Director: Maggie Gyllenhaal
Stars: Olivia Colman, Jessie Buckley, Dakota Johnson
We’re all flawed people, and often it’s those malformed, knotty or unkempt portions of ourselves that define our individuality, for better and for worse. Maggie Gyllenhaal has made a 20 year career out of portraying a variety of knotty, unkempt, fallible women, with career highlights ranging from Secretary and The Kindergarten Teacher to HBO’s The Deuce. Now she mutates her journey, moving behind the camera with her directorial debut The Lost Daughter, based on the novel by Elena Ferrante.
Leda (Olivia Colman – getting the roles she deserves following Oscar glory) is a professor in her late ’40s holidaying in Greece. Desiring peace but frequently finding her quiet time impinged upon by the rowdiness or felicitations of other holidaymakers and staff, Leda’s vacation becomes a miasma of bitterness, resentment and as the unwelcome memories of her time as a young mother come flooding back (her flashback self personified by Jessie Buckley).
Such painful recollections are triggered by her increasing involvement in the life of a young woman named Nina (Dakota Johnson). Having observed her for a number of days, Leda becomes involved when Nina’s daughter Elena (Athena Martin Anderson) goes missing. Leda finds the girl, entering the good graces of those she had previously scorned, but the encounter opens up avenues of memory that cause Leda to spiral. In the process we are afforded a window into her past, and a portrait unfolds of a woman unaccustomed to feeling or expressing love. The Lost Daughter burrows into this often unspoken taboo.
While emotionally distant men are ten-a-penny in cinema – irrespective of the era – women are rarely afforded the latitude for the same or similar ills. Gyllenhaal channels her experience taking on such complex women into this gift of a role for both Colman and Buckley. Their Leda is a most relatable, knowable monster. She has a dark, sometimes rude sense of humour. She flirts haphazardly with local fisherman and handyman Lyle (Ed Harris) and has a history of promiscuity. And she is also by her own admission selfish, mean and cruel. Time spent will reveal to what extent.
The humdrum relatability of many of the things that Leda finds irritating engenders our empathy (bad behaviour in a cinema particularly!). We find ourselves on her side at times when, it would seem, we should stand in judgement of her. When she steals a valued doll, the film mines the discovery of her crime for an enduring degree of suspense. In spite of our best instincts, we want Leda to get away with it. Here Gyllenhaal presents us the contradictory natures we all wrestle with.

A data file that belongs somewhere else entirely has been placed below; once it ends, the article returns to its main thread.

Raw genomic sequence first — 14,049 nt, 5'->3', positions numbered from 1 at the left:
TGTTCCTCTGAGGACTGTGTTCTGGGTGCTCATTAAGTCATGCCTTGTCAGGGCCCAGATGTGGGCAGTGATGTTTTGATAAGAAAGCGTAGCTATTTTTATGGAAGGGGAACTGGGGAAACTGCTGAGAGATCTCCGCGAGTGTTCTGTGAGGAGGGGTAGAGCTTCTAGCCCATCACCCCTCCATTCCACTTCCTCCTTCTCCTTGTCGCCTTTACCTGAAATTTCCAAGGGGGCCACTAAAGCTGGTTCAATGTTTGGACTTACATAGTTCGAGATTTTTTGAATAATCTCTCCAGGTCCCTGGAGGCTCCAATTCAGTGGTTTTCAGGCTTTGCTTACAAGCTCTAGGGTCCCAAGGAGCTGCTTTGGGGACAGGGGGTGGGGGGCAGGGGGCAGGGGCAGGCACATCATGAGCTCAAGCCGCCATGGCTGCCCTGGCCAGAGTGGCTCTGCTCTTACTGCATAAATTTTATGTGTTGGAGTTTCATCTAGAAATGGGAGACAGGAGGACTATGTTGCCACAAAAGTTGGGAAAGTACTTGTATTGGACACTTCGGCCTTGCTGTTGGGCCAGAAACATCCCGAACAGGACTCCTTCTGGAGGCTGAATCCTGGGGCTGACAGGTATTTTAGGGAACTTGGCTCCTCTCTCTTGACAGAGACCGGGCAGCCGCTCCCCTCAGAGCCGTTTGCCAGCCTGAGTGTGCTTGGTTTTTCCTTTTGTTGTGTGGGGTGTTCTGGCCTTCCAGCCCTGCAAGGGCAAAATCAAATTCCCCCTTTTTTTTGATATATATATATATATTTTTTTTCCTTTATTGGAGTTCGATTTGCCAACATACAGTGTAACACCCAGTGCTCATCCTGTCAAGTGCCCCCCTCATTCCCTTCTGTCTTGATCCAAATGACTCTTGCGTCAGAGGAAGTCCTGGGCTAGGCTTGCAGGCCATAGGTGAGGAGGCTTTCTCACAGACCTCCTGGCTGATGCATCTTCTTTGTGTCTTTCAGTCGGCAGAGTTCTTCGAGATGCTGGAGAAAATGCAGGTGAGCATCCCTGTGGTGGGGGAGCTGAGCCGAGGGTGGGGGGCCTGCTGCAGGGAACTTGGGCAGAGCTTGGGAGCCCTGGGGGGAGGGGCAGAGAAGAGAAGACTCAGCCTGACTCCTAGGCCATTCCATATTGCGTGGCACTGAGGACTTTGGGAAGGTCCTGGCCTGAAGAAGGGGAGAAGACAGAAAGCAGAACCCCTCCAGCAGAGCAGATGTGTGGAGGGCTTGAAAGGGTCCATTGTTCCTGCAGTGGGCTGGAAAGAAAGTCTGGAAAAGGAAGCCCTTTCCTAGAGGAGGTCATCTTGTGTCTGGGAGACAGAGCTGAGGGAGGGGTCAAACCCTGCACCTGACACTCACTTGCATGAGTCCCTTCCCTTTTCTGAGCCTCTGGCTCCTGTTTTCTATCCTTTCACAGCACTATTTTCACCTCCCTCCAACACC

There are occasions when the emotional subtext of the piece is passed to us a little bluntly (the discovery of rotten fruit plain as day on a table in Leda’s villa), but on the whole this is an admirably muted and coolly observational piece of work. Though, unlike it’s subject, it is not so distant. Gyllenhaal often employs handheld camerawork and gets in tight with her actors. She follows them closely or ducks into their field of vision, pushing us into their personal space. This feeling of being too close creates a subtle pressure. A kind of fleeting discomfort that keeps us right there in the moment.
Buckley takes a considerable share of the responsibility in bringing this all to life. She and Colman create a seamlessly blended amalgamation of a person splintered in two by time. I would imagine the actors worked closely together to create something so innately conjoined, despite never once sharing a scene. It is Colman, however, who carries the piece to it’s muted emotional crescendo; an admission of the kind we’re rarely encouraged to make.